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What Transparency? Why the Financial Stability Act Fails

One of the core tenets of the Financial Stability Improvement Act of 2009, which continues to advance its way through Congress, is to identify systemically dangerous financial firms (i.e., too big to fail) that would be subject to special government monitoring and regulation.

There is just one problem with this proposed legislation, but it's a doozy -- and you should be outraged. The list of systemically dangerous firms will be kept secret from American taxpayers, the very people who ponied up in the current financial crisis.

Harvard Business School professor David Moss says this single provision undermines much of the potential good work of the larger legislation. Why?

For one, all reports to Congress concerning these institutions would also be private, weakening any thought that Democratic oversight might be a good idea. The legislation could also lead to weaker and inconsistent regulation on these institutions (not that we would know!), and unfair "stabilization" payments required of less systemically important firms.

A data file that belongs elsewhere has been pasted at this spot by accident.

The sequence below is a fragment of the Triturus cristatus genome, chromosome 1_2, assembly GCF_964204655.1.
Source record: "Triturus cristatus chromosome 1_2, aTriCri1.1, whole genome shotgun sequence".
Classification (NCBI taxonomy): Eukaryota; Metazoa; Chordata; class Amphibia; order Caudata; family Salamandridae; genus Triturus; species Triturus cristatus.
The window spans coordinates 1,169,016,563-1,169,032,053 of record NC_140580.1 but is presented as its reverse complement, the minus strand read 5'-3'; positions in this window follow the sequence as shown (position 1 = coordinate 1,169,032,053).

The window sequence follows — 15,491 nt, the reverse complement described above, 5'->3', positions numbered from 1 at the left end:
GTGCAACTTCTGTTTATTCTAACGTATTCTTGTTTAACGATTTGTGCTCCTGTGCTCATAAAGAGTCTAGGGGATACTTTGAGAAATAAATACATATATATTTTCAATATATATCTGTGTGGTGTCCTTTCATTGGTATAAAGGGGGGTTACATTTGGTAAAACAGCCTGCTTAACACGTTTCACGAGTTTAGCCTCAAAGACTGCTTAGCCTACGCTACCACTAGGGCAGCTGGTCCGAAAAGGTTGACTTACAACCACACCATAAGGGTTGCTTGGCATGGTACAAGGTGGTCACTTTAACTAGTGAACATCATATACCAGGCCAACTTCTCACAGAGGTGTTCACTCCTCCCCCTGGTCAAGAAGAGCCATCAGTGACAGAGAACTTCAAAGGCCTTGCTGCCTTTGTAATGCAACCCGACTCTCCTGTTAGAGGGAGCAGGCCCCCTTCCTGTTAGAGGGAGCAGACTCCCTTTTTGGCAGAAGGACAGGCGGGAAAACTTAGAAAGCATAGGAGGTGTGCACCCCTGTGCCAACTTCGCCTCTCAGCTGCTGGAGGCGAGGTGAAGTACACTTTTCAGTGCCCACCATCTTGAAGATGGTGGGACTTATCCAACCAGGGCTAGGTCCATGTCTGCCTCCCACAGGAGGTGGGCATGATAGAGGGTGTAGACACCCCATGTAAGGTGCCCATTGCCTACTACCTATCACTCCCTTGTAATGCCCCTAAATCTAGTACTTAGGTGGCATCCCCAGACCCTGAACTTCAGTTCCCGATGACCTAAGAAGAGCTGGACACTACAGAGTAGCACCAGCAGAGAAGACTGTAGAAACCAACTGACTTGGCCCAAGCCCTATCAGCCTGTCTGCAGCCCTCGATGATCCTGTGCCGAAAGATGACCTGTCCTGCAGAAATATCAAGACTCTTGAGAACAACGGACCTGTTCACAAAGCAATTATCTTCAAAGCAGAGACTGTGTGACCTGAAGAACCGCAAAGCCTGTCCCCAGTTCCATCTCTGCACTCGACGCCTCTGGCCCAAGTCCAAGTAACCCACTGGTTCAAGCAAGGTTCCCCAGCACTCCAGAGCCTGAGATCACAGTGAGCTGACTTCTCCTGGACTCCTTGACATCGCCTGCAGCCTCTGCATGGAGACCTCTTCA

Moss continues:

"To be successful, the final legislation must require the creation of a public list of all systemically dangerous financial institutions; and it must ensure that these firms are subjected to dramatically heightened regulation to control excessive risk taking. In fact, the regulation of these firms must be so tough that they feel a strong incentive to slim down or break up in order to get off the list. Such a vital public mission will never be achieved in the shadows."
Couldn't agree more. How do you feel about this idea of a secret list?
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